Fung outlines principles for democratic transparency and open government

Archon Fung has published a new paper” [PDF] on open government, information and democracy. The abstract includes a useful breakdown of the components of democratic transparency:

In Infotopia, citizens enjoy a wide range of information about the organizations
upon which they rely for the satisfaction of their vital interests. The provision of
that information is governed by principles of democratic transparency. Democratic
transparency both extends and critiques current enthusiasms about transparency. It
urges us to conceptualize information politically, as a resource to turn the behavior of
large organizations in socially beneficial ways. Transparency efforts have targets, and we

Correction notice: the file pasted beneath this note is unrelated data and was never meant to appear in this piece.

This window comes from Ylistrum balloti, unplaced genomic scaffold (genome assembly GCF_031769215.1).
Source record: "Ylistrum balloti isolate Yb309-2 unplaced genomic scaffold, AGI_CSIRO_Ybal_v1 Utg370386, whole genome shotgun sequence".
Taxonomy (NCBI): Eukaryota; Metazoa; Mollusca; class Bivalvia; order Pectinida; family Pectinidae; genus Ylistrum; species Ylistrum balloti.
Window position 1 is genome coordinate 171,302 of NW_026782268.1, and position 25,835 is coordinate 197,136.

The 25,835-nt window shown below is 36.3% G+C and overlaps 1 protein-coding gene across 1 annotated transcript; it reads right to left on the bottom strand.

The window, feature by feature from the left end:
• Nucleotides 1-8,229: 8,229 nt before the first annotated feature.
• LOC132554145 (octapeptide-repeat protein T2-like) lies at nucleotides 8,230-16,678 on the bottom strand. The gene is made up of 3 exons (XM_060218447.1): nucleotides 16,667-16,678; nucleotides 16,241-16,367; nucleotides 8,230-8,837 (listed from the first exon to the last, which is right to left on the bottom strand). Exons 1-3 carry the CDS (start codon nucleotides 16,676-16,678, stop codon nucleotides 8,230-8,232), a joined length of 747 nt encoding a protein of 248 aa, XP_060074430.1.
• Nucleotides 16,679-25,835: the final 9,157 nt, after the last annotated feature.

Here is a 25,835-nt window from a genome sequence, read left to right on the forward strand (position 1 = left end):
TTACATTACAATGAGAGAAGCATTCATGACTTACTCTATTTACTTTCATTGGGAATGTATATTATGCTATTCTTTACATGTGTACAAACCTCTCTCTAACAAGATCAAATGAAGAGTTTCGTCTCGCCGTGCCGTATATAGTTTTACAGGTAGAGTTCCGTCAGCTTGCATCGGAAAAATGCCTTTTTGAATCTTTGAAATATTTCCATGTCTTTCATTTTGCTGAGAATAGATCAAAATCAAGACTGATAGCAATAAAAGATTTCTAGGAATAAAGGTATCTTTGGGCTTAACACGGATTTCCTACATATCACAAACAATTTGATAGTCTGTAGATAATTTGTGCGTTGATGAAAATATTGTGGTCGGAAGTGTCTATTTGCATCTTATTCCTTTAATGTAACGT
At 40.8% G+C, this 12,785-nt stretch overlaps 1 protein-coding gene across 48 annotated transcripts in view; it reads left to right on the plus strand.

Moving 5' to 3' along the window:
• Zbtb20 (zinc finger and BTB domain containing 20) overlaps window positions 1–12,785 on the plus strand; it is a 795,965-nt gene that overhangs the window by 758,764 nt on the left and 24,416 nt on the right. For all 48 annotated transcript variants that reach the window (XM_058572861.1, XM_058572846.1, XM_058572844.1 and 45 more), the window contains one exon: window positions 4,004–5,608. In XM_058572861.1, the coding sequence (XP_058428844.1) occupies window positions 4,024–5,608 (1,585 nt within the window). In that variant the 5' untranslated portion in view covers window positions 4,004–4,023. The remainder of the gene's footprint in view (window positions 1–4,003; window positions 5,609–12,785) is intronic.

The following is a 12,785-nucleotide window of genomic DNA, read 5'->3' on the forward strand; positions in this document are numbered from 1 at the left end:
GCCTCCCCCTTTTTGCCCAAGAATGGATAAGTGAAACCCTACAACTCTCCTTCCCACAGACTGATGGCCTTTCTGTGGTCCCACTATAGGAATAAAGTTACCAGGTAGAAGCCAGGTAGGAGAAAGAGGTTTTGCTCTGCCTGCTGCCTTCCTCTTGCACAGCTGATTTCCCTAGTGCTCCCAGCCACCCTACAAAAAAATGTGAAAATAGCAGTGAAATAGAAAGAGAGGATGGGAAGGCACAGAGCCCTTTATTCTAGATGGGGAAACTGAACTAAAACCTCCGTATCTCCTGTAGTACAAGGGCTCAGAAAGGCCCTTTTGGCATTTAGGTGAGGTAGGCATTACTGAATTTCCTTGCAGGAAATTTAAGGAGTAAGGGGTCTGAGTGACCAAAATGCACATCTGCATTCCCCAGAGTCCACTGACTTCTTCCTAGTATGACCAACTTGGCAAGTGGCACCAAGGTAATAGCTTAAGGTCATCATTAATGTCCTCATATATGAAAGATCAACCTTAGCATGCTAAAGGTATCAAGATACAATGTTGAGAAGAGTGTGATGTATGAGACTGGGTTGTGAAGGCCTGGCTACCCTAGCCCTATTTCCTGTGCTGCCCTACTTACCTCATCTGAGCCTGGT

should think of those targets as large organizations: public and civic, but especially private
and corporate. Democratic transparency consists of four principles. First, information
about the operations and actions of large organizations that affect citizens’ interests
should be rich, deep, and readily available to the public. Second, the amount of available
information should be proportionate to the extent to which those organizations
jeopardize citizens’ interests. Third, information should be organized and provided in
ways that are accessible to individuals and groups that use that information. Finally, the
social, political, and economic structures of society should be organized in ways that
allow individuals and groups to take action based on Infotopia’s public disclosures.

Fung’s paper focuses on focus upon “information about the activities of
large organizations—especially corporations and governments—rather than individuals” and “the important, defensive, face of the informational problem: information that people need to protect themselves against the actions of large organizations and to navigate the terrain created by such organizations,” as opposed to the myriad positive uses of open government data.

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